Of Art and the ones in Spain

I know there is no point in explaining, but my only excuse for once again being away for so long is that I got side-tracked; with what, is still another post.

So anyway, I promised one last thing to share about my trip to Spain. Aside from the tours, going to Toledo, and El Escorial, JG also took me to the museums around Madrid. One of my favorite things about Europe is their love for art, old and new. I am no expert, but I particularly like to see paintings made by the famous once, by that I mean the artists you hear about and are used as reference for years. Ever since I saw the original Mona Lisa in the Louvre, I realized that just a few years before that I never even thought I would find myself in Paris, much less see a famous artistic icon. So I decided that as long as I could, I would visit as many museums as I can, and continue to enjoy the privilege of being able to see such historical treasures.

Their paintings give us a glimpse of the world during their time through the eyes of these artists. I especially like the portraits because it makes me wonder about the person in the painting, like this painting of Mrs. Joshua Henshaw II, Catherine Hill, by John Singleton Copley at the Thyssen-Bornemisza Museum. I liked it because it seemed to me like a real picture of a lady seemed to be my age but who lived centuries before I did. I wondered about who she was and what she was like, when I look at paintings like that I think about whether see would be someone who I could’ve friends with, judging from how she smiled or her choice of the color of her dress. I tried to find information about who she was but I just keep going back to this painting.


Portrait of Mrs. Joshua Henshaw II, Catherine Hill by John Singleton Copley, 1172 from the Museo Thyssen-Bornemisza, Spain.

I have also found that I like Van Gogh’s work in particular; in Madrid I got o see two or his original works, Watermill at Genep and Evening Landscape.


Evening Landscape by Vincent Van Gogh, 1885 also from the Museo Thyssen-Bornemisza.

I like him because most of his works when you stand very close to it, you just see these simple deep strokes of lines of all sorts of colors, but as you step back you see that it all connects into this beautiful picture. Also as it was pointed out in an episode of Dr. Who, when Vincent was alive he was tormented by his psychological ailments, and yet he was able to produce such beauty. As it was said in the episode it would’ve been easier for him to draw the pain and anguish in his mind, instead he fought that and gave us the opposite. I think that is what makes his works so interesting, and I find that it kind of says something to me – finding the beauty amidst the darkness, and all that…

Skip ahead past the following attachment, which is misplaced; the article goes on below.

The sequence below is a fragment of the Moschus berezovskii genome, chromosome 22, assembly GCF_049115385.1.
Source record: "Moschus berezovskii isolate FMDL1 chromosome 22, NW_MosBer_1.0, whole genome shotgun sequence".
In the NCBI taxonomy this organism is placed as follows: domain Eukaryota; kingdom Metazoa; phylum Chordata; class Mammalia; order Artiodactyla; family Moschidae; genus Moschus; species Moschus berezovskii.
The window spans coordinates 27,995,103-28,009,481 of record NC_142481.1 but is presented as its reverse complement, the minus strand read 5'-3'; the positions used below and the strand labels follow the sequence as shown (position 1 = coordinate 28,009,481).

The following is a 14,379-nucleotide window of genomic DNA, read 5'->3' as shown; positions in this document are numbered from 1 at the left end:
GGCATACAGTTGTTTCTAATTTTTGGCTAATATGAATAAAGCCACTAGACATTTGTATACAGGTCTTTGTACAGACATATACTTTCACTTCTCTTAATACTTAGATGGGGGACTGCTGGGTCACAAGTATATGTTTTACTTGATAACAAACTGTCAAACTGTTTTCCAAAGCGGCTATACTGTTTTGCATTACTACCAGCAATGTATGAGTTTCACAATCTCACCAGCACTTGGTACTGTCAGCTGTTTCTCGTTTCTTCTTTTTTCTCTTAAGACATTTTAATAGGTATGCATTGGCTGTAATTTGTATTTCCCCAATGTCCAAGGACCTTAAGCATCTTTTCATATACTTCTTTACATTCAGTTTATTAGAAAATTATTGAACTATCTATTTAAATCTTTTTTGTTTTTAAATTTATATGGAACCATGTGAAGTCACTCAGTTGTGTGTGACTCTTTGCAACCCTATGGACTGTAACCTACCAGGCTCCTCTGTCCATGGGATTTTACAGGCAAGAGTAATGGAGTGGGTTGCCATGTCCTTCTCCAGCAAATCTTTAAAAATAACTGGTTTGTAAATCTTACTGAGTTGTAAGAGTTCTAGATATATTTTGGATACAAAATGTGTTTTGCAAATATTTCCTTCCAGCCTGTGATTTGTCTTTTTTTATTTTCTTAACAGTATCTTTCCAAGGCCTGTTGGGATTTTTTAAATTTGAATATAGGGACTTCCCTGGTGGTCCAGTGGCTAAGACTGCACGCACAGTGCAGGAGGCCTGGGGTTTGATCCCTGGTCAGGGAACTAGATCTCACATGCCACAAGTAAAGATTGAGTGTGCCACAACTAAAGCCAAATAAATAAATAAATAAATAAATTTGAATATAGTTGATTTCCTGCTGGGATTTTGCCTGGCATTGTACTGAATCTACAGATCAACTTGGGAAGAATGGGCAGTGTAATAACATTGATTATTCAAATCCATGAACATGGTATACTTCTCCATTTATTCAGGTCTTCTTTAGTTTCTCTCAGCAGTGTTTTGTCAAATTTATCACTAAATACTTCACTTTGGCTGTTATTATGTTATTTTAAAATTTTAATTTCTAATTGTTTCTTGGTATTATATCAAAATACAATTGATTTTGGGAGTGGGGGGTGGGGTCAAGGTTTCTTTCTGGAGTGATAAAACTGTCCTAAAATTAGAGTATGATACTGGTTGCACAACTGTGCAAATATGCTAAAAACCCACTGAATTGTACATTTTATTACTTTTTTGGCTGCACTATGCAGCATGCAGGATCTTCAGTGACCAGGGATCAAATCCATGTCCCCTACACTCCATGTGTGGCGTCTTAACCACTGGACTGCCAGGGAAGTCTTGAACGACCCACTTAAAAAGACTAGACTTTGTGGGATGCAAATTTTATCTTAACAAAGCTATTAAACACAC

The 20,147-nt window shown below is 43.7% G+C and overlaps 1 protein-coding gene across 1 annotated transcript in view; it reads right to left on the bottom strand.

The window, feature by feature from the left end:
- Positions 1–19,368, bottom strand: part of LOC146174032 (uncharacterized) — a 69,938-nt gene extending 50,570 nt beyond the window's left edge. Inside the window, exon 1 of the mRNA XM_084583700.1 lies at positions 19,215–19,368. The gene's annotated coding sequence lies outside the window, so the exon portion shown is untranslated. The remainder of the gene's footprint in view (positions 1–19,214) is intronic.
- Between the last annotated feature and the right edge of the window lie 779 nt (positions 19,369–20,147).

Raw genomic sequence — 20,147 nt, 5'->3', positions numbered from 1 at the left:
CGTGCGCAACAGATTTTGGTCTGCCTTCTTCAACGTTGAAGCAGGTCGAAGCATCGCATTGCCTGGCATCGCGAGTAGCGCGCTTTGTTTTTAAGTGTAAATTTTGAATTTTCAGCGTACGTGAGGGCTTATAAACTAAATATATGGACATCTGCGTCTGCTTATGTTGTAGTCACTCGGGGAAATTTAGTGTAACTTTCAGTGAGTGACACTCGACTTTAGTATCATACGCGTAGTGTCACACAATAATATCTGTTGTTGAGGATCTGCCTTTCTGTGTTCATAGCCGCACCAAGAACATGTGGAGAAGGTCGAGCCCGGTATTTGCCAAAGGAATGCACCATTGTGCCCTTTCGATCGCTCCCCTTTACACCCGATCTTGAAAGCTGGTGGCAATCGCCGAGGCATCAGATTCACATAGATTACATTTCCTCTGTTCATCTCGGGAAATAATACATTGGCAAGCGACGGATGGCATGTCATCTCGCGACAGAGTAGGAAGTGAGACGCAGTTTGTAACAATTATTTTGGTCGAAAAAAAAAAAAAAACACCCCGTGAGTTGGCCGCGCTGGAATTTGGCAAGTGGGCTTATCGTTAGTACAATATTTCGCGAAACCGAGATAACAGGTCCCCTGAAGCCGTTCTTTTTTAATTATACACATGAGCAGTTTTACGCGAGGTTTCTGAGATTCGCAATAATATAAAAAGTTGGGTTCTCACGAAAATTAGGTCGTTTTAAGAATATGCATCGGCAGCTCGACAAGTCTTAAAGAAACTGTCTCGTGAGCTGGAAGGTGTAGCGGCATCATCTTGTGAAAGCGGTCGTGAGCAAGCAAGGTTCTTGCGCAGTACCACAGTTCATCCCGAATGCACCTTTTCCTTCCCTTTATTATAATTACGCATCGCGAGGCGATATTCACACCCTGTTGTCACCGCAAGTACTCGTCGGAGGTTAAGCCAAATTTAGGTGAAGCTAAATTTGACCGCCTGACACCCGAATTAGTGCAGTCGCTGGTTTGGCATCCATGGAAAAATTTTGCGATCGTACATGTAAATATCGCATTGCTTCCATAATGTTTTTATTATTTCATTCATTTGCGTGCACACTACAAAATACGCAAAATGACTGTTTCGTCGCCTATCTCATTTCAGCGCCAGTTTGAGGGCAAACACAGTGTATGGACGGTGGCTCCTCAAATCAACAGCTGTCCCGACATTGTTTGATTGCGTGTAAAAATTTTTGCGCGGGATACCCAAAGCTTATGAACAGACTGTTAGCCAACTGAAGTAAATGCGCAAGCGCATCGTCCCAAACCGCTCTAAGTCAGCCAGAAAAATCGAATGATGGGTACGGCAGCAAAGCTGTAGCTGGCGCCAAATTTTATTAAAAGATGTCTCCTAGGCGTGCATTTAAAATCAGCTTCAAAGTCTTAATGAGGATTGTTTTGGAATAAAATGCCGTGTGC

There was no Van Gogh’s at the Museo Del Prado, the national art museum of Spain, but there were a lot of the more classical forms, as I would call them. The likes made by Goya one of the most celebrated Spanish painters, whom JG liked. I decided that I was not such a big fan of such paintings, but again is impressed that such an artifact is kept to be seen and enjoyed by the coming generations.


La Maja Desnuda by Francisco Goya also known as The Nude Maja, is one of Goya's most famous found at the Museo del Prado. I think this painting comes in two versions.

In search for more Van Gogh, JG and I braved the cold and rain, to get to the Reina Sofia museum, where most of what are called Avant-garde artworks in Madrid can be found. And sure enough nothing can be as Avant-garde as paintings by Picasso. Now these for me were a bit more too extreme, like I said I like how painters are able to capture a picture with their talent but I seem to be not born with the eye to see the message behind the abstract. However even if you are like me who do not have the taste for Picasso, I still recommend that you stop by and see his Guernica. This huge Picasso painting is a mural that stands about 11 feet tall and about 26 feet wide, it only shows gray, black, and white and was Picasso’s entry to an exhibition in France in the 1930’s. The mural is about a bombing in a town in Guernica, to which Picasso wanted to draw some awareness to. Although I have to admit that the message or what the painting symbolizes eludes me, it was really an experience for me to walk in that room and see that. For me, a Picasso is something I can only see in the movies or hear about, that his works can only be found in the living rooms of rich people, and yet there I was standing in front of his biggest works.

Again I am no expert, I have no opinion about strokes, or color, or lighting, or whatever jargons there is in appreciating fine art. I like it because I find it fascinating how a person is able to capture something, whether it be from a scene, a bowl of fruit, or an abstract image from their imagination, and be able to paint it or sculpt it, immortalize it. Nowadays it is easy to create something as we are living in the digital age. Picturesque moments can be caught with a click of a button and even be manipulated in all forms. That’s great too, how math and science, binary codes or whatever have given us that. But a lot can be said about the likes of Da Vinci, Monet, Picasso for being able to do that with nothing but what is today are rudimentary tools like brushes, paint, and a piece of paper/canvass. They did not have such things as DSLR or special apps that instantly make art; all they had was their eye to see beauty and the talent to draw it.

Anyway that was Spain for me its art, history, paella and all.


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